After allegedly being ridiculed for struggling during class, the rider ultimately fell off her bike after trying to pick up her pace, and dislocated her ankle as her shoes stayed clipped in to the still-moving pedals, People reports. Worst nightmare much? Spinning addicts everywhere went into a frenzy recently when SoulCycle, the indoor cycling studio that’s quite literally taken over the country, was sued by a rider for negligence.
While the case is still ongoing, unfortunately this scene isn’t totally uncommon in fitness studios. You’ve probably been there yourself—you walk into a new-to-you hot spot thinking you’ll give it a go, and all of a sudden you find yourself in way over your head. So what’s a girl to do? Heed this sage advice from three of the top instructors in the industry. They’ve seen everything (really, we mean everything), and say these signs are the biggest tip-offs that you need to scale back.
1. Your muscles are quaking uncontrollably.
A little shaking can be a good thing. Heather Peterson, CorePower Yoga’s senior vice president of programming and classroom experience, says it can be an indicator of the muscle fatigue that your instructor is actually aiming for. But if you can’t control your quaking, then you may have gone a notch too far. “Continuous shaking can put your joints at risk,” says Peterson. “If you can’t regain control in the next movement, then reduce the intensity (either by dropping down in weight or going less in-depth in your movement), rest if you need it, and join again when you’re ready.”
If you’ve struggled during a sweat sesh, you definitely recognize some of these 24 thoughts we’ve all had on the treadmill:
If you’re worried about the instructor calling you out, well, don’t be. “If you have some asshat instructor yelling at you, just ignore her and focus on getting the best workout you can,” says Adam Rosante, certified strength and nutrition coach and author of The 30-Second Body. If she continues to push and you start to feel uncomfortable—or worse, unsafe—Rosante says it really is best to leave. “There’s no need to make a grand show of it; quietly gather your things and take off. Then speak with the manager or owner about your experience either right then or after you get home—it’s far more effective than venting on social media or on a review site.”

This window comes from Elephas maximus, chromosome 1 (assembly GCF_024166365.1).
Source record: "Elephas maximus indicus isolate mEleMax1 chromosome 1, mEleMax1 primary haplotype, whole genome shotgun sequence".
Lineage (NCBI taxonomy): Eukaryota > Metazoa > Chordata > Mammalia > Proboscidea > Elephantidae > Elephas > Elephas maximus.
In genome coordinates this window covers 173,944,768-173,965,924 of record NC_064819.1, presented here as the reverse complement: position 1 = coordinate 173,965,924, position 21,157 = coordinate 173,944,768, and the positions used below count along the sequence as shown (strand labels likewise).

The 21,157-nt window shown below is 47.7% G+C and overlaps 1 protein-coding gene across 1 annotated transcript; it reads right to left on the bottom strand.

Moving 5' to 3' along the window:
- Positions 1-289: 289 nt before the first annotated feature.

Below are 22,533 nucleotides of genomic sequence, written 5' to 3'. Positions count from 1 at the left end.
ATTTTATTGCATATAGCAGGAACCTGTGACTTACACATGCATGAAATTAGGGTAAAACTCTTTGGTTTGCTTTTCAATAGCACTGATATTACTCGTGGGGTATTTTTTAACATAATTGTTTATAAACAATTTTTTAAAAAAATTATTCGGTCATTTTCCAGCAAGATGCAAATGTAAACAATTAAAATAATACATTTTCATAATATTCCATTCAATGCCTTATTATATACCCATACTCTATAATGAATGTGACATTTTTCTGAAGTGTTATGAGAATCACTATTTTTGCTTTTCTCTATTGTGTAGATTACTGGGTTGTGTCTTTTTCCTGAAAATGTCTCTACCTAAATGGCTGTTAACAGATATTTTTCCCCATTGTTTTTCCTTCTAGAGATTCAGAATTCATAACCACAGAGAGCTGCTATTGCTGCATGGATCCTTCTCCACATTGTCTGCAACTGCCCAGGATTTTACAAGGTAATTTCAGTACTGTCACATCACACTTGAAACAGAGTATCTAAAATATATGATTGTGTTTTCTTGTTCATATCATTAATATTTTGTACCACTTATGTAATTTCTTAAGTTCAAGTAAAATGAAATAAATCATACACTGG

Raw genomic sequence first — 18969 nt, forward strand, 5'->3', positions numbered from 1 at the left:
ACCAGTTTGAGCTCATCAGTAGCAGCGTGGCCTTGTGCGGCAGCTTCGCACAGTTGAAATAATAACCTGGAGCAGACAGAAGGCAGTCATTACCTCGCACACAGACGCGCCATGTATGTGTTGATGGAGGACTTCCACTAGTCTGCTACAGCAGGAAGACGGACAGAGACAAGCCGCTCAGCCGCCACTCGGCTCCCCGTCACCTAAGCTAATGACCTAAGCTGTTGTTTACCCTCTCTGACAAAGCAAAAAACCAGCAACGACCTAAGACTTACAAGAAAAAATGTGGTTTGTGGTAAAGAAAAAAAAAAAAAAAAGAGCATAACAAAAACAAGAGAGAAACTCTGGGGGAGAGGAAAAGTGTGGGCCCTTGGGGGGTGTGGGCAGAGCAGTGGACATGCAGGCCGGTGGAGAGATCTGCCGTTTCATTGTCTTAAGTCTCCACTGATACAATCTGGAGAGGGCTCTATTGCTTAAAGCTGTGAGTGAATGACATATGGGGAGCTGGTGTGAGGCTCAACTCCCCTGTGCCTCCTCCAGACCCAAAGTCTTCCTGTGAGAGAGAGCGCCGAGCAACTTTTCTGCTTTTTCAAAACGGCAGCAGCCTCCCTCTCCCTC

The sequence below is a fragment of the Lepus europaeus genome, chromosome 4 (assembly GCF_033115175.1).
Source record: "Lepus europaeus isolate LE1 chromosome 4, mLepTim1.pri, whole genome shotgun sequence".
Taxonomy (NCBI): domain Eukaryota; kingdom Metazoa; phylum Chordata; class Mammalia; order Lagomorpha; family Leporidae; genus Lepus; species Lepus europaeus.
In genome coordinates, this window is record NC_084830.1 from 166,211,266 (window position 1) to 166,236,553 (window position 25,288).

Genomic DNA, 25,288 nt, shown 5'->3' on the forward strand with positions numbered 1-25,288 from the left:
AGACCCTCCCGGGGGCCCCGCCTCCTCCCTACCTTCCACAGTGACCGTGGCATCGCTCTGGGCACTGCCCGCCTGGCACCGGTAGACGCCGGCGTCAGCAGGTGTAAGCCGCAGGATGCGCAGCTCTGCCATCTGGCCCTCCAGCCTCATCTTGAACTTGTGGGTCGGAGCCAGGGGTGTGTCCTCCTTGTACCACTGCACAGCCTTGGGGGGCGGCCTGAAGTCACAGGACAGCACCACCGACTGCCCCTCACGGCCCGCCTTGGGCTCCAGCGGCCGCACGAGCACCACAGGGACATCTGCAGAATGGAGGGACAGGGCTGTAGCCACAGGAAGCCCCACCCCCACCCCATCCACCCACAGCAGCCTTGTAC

2. Your breathing is choppy.
“In any class, but especially in yoga, it’s imperative that you pay attention to your breath,” says Peterson. “If it’s shorter and shorter, you’re gasping, or if you lose the slow, rhythmic cadence, then it’s time to slow down.” If you’re going through a flow, she suggests kicking it back to child’s pose. “Coming to this pose is a sign of wisdom and victory over your ego,” she says. “Great athletes know a pause or rest can give you a fresh perspective that revitalizes your efforts and helps you refocus on your workout.”
Not in a yoga class? Close your eyes for a brief second as you take a big inhale and slowly exhale. Taking a moment to block out your other senses will not only help get your breathing back on track, but it can calm the mind so thoughts of “I can’t do this” and “I suck so bad” start to disappear. (Focus on your breath while getting a great workout with Women’s Health’s Flat Belly Yoga DVD.)